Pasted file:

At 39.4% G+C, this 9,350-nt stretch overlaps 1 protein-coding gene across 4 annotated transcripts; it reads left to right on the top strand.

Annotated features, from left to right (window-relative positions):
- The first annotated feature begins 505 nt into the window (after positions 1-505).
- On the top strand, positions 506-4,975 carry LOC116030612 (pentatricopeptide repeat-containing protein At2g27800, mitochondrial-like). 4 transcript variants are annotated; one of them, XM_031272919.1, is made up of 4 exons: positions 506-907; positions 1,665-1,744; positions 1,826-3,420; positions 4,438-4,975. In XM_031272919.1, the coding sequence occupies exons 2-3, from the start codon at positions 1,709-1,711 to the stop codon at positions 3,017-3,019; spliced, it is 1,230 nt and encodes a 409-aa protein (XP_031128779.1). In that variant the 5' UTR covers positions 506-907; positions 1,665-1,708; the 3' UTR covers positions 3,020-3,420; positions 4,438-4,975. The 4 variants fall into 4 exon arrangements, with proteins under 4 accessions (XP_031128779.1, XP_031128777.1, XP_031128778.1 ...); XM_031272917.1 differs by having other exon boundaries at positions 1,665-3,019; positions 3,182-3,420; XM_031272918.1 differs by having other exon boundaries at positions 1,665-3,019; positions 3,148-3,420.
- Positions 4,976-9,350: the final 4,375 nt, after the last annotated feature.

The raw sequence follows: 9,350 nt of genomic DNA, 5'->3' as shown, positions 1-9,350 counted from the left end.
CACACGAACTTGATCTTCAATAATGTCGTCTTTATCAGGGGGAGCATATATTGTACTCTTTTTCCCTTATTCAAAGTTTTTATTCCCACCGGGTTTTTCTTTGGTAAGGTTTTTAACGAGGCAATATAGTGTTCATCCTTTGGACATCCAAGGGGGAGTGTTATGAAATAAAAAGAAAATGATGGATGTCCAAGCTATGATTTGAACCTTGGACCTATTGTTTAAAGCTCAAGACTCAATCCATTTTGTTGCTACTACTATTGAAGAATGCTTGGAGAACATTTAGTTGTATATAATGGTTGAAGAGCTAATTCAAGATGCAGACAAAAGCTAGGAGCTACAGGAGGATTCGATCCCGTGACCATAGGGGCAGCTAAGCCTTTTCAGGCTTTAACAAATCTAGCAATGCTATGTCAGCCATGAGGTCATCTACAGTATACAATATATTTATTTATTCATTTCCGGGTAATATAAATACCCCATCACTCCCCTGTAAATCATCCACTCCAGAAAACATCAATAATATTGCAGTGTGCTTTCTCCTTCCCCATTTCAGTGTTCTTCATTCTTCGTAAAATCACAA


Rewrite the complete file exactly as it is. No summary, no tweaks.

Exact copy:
At 39.4% G+C, this 9,350-nt stretch overlaps 1 protein-coding gene across 4 annotated transcripts; it reads left to right on the top strand.

Annotated features, from left to right (window-relative positions):
- The first annotated feature begins 505 nt into the window (after positions 1-505).
- On the top strand, positions 506-4,975 carry LOC116030612 (pentatricopeptide repeat-containing protein At2g27800, mitochondrial-like). 4 transcript variants are annotated; one of them, XM_031272919.1, is made up of 4 exons: positions 506-907; positions 1,665-1,744; positions 1,826-3,420; positions 4,438-4,975. In XM_031272919.1, the coding sequence occupies exons 2-3, from the start codon at positions 1,709-1,711 to the stop codon at positions 3,017-3,019; spliced, it is 1,230 nt and encodes a 409-aa protein (XP_031128779.1). In that variant the 5' UTR covers positions 506-907; positions 1,665-1,708; the 3' UTR covers positions 3,020-3,420; positions 4,438-4,975. The 4 variants fall into 4 exon arrangements, with proteins under 4 accessions (XP_031128779.1, XP_031128777.1, XP_031128778.1 ...); XM_031272917.1 differs by having other exon boundaries at positions 1,665-3,019; positions 3,182-3,420; XM_031272918.1 differs by having other exon boundaries at positions 1,665-3,019; positions 3,148-3,420.
- Positions 4,976-9,350: the final 4,375 nt, after the last annotated feature.

The raw sequence follows: 9,350 nt of genomic DNA, 5'->3' as shown, positions 1-9,350 counted from the left end.
CACACGAACTTGATCTTCAATAATGTCGTCTTTATCAGGGGGAGCATATATTGTACTCTTTTTCCCTTATTCAAAGTTTTTATTCCCACCGGGTTTTTCTTTGGTAAGGTTTTTAACGAGGCAATATAGTGTTCATCCTTTGGACATCCAAGGGGGAGTGTTATGAAATAAAAAGAAAATGATGGATGTCCAAGCTATGATTTGAACCTTGGACCTATTGTTTAAAGCTCAAGACTCAATCCATTTTGTTGCTACTACTATTGAAGAATGCTTGGAGAACATTTAGTTGTATATAATGGTTGAAGAGCTAATTCAAGATGCAGACAAAAGCTAGGAGCTACAGGAGGATTCGATCCCGTGACCATAGGGGCAGCTAAGCCTTTTCAGGCTTTAACAAATCTAGCAATGCTATGTCAGCCATGAGGTCATCTACAGTATACAATATATTTATTTATTCATTTCCGGGTAATATAAATACCCCATCACTCCCCTGTAAATCATCCACTCCAGAAAACATCAATAATATTGCAGTGTGCTTTCTCCTTCCCCATTTCAGTGTTCTTCATTCTTCGTAAAATCACAA